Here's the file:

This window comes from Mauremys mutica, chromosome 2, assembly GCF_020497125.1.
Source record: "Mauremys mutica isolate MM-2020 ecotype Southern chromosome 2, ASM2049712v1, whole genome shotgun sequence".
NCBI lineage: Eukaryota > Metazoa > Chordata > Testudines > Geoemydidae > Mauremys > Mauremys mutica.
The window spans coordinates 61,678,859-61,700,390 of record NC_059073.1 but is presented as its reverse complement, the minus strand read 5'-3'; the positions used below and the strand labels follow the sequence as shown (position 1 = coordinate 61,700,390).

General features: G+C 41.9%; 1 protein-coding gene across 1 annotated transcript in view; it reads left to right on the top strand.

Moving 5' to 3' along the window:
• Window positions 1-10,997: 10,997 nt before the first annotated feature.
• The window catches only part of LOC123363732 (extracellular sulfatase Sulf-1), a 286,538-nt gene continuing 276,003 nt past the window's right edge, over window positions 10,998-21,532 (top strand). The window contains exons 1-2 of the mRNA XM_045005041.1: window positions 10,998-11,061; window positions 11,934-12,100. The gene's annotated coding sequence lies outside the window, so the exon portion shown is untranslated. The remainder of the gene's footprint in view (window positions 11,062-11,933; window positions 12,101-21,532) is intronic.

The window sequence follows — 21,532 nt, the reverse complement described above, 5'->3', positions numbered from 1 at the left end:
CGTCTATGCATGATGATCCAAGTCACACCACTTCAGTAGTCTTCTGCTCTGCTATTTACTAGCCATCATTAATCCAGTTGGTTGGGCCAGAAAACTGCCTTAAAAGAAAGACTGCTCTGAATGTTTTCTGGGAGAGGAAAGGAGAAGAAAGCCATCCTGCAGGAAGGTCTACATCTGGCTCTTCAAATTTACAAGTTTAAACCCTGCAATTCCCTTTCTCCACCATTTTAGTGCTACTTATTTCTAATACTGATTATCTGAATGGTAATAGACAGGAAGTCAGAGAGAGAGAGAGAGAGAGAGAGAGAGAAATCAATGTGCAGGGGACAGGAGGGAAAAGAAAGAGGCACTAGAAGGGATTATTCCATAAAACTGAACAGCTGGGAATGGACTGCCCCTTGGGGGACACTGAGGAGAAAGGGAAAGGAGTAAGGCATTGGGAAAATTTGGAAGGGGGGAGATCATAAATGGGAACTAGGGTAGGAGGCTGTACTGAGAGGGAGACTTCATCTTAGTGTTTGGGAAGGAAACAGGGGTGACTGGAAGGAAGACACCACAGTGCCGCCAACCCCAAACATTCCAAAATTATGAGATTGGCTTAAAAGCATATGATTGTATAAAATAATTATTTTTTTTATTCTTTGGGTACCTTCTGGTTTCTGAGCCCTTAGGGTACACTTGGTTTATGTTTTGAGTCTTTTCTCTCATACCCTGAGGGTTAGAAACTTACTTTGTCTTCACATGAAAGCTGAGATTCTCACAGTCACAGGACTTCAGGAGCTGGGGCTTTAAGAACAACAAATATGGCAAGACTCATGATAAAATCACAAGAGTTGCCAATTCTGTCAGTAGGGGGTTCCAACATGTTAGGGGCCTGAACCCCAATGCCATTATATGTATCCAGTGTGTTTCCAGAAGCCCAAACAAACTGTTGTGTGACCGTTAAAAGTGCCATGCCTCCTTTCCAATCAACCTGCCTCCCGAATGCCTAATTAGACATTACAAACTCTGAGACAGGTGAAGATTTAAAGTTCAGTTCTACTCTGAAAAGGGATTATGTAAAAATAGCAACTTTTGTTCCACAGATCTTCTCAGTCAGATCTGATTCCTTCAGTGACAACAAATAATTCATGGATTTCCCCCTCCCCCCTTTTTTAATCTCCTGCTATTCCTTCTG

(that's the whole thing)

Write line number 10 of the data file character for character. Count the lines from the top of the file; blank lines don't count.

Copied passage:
CGTCTATGCATGATGATCCAAGTCACACCACTTCAGTAGTCTTCTGCTCTGCTATTTACTAGCCATCATTAATCCAGTTGGTTGGGCCAGAAAACTGCCTTAAAAGAAAGACTGCTCTGAATGTTTTCTGGGAGAGGAAAGGAGAAGAAAGCCATCCTGCAGGAAGGTCTACATCTGGCTCTTCAAATTTACAAGTTTAAACCCTGCAATTCCCTTTCTCCACCATTTTAGTGCTACTTATTTCTAATACTGATTATCTGAATGGTAATAGACAGGAAGTCAGAGAGAGAGAGAGAGAGAGAGAGAGAGAAATCAATGTGCAGGGGACAGGAGGGAAAAGAAAGAGGCACTAGAAGGGATTATTCCATAAAACTGAACAGCTGGGAATGGACTGCCCCTTGGGGGACACTGAGGAGAAAGGGAAAGGAGTAAGGCATTGGGAAAATTTGGAAGGGGGGAGATCATAAATGGGAACTAGGGTAGGAGGCTGTACTGAGAGGGAGACTTCATCTTAGTGTTTGGGAAGGAAACAGGGGTGACTGGAAGGAAGACACCACAGTGCCGCCAACCCCAAACATTCCAAAATTATGAGATTGGCTTAAAAGCATATGATTGTATAAAATAATTATTTTTTTTATTCTTTGGGTACCTTCTGGTTTCTGAGCCCTTAGGGTACACTTGGTTTATGTTTTGAGTCTTTTCTCTCATACCCTGAGGGTTAGAAACTTACTTTGTCTTCACATGAAAGCTGAGATTCTCACAGTCACAGGACTTCAGGAGCTGGGGCTTTAAGAACAACAAATATGGCAAGACTCATGATAAAATCACAAGAGTTGCCAATTCTGTCAGTAGGGGGTTCCAACATGTTAGGGGCCTGAACCCCAATGCCATTATATGTATCCAGTGTGTTTCCAGAAGCCCAAACAAACTGTTGTGTGACCGTTAAAAGTGCCATGCCTCCTTTCCAATCAACCTGCCTCCCGAATGCCTAATTAGACATTACAAACTCTGAGACAGGTGAAGATTTAAAGTTCAGTTCTACTCTGAAAAGGGATTATGTAAAAATAGCAACTTTTGTTCCACAGATCTTCTCAGTCAGATCTGATTCCTTCAGTGACAACAAATAATTCATGGATTTCCCCCTCCCCCCTTTTTTAATCTCCTGCTATTCCTTCTG